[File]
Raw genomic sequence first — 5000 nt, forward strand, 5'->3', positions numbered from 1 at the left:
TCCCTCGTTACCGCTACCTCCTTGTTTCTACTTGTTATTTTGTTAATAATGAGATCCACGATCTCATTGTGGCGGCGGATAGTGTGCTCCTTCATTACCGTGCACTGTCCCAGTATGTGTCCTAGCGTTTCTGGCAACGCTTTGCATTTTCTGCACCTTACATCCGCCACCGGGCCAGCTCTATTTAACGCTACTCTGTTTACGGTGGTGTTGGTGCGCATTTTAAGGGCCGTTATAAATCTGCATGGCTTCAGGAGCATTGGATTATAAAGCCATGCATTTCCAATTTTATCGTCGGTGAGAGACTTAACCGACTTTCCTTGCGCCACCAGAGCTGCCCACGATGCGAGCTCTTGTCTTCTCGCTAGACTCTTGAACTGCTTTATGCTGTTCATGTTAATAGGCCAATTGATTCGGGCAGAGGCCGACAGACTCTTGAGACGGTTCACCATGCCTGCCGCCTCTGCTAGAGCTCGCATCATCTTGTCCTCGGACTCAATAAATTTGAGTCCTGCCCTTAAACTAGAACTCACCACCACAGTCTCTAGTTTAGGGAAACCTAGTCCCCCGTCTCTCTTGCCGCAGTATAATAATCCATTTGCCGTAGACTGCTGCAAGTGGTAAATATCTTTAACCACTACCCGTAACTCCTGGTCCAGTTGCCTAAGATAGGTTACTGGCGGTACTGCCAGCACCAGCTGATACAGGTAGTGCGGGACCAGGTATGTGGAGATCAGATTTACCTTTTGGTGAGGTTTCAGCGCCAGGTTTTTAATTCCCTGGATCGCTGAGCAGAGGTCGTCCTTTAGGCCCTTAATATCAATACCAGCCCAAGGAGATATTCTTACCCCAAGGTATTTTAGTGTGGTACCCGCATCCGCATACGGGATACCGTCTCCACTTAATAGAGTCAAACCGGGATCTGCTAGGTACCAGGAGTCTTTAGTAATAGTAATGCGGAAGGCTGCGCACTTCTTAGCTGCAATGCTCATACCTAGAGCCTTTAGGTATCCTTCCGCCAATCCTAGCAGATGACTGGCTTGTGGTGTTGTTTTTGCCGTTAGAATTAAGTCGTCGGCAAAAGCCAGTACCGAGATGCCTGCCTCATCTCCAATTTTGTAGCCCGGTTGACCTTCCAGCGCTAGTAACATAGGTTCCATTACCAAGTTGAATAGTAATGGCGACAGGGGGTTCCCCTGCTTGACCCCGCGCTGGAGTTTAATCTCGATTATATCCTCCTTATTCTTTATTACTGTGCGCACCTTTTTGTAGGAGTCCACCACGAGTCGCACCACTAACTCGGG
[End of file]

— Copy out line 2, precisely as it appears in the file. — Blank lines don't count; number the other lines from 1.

TCCCTCGTTACCGCTACCTCCTTGTTTCTACTTGTTATTTTGTTAATAATGAGATCCACGATCTCATTGTGGCGGCGGATAGTGTGCTCCTTCATTACCGTGCACTGTCCCAGTATGTGTCCTAGCGTTTCTGGCAACGCTTTGCATTTTCTGCACCTTACATCCGCCACCGGGCCAGCTCTATTTAACGCTACTCTGTTTACGGTGGTGTTGGTGCGCATTTTAAGGGCCGTTATAAATCTGCATGGCTTCAGGAGCATTGGATTATAAAGCCATGCATTTCCAATTTTATCGTCGGTGAGAGACTTAACCGACTTTCCTTGCGCCACCAGAGCTGCCCACGATGCGAGCTCTTGTCTTCTCGCTAGACTCTTGAACTGCTTTATGCTGTTCATGTTAATAGGCCAATTGATTCGGGCAGAGGCCGACAGACTCTTGAGACGGTTCACCATGCCTGCCGCCTCTGCTAGAGCTCGCATCATCTTGTCCTCGGACTCAATAAATTTGAGTCCTGCCCTTAAACTAGAACTCACCACCACAGTCTCTAGTTTAGGGAAACCTAGTCCCCCGTCTCTCTTGCCGCAGTATAATAATCCATTTGCCGTAGACTGCTGCAAGTGGTAAATATCTTTAACCACTACCCGTAACTCCTGGTCCAGTTGCCTAAGATAGGTTACTGGCGGTACTGCCAGCACCAGCTGATACAGGTAGTGCGGGACCAGGTATGTGGAGATCAGATTTACCTTTTGGTGAGGTTTCAGCGCCAGGTTTTTAATTCCCTGGATCGCTGAGCAGAGGTCGTCCTTTAGGCCCTTAATATCAATACCAGCCCAAGGAGATATTCTTACCCCAAGGTATTTTAGTGTGGTACCCGCATCCGCATACGGGATACCGTCTCCACTTAATAGAGTCAAACCGGGATCTGCTAGGTACCAGGAGTCTTTAGTAATAGTAATGCGGAAGGCTGCGCACTTCTTAGCTGCAATGCTCATACCTAGAGCCTTTAGGTATCCTTCCGCCAATCCTAGCAGATGACTGGCTTGTGGTGTTGTTTTTGCCGTTAGAATTAAGTCGTCGGCAAAAGCCAGTACCGAGATGCCTGCCTCATCTCCAATTTTGTAGCCCGGTTGACCTTCCAGCGCTAGTAACATAGGTTCCATTACCAAGTTGAATAGTAATGGCGACAGGGGGTTCCCCTGCTTGACCCCGCGCTGGAGTTTAATCTCGATTATATCCTCCTTATTCTTTATTACTGTGCGCACCTTTTTGTAGGAGTCCACCACGAGTCGCACCACTAACTCGGG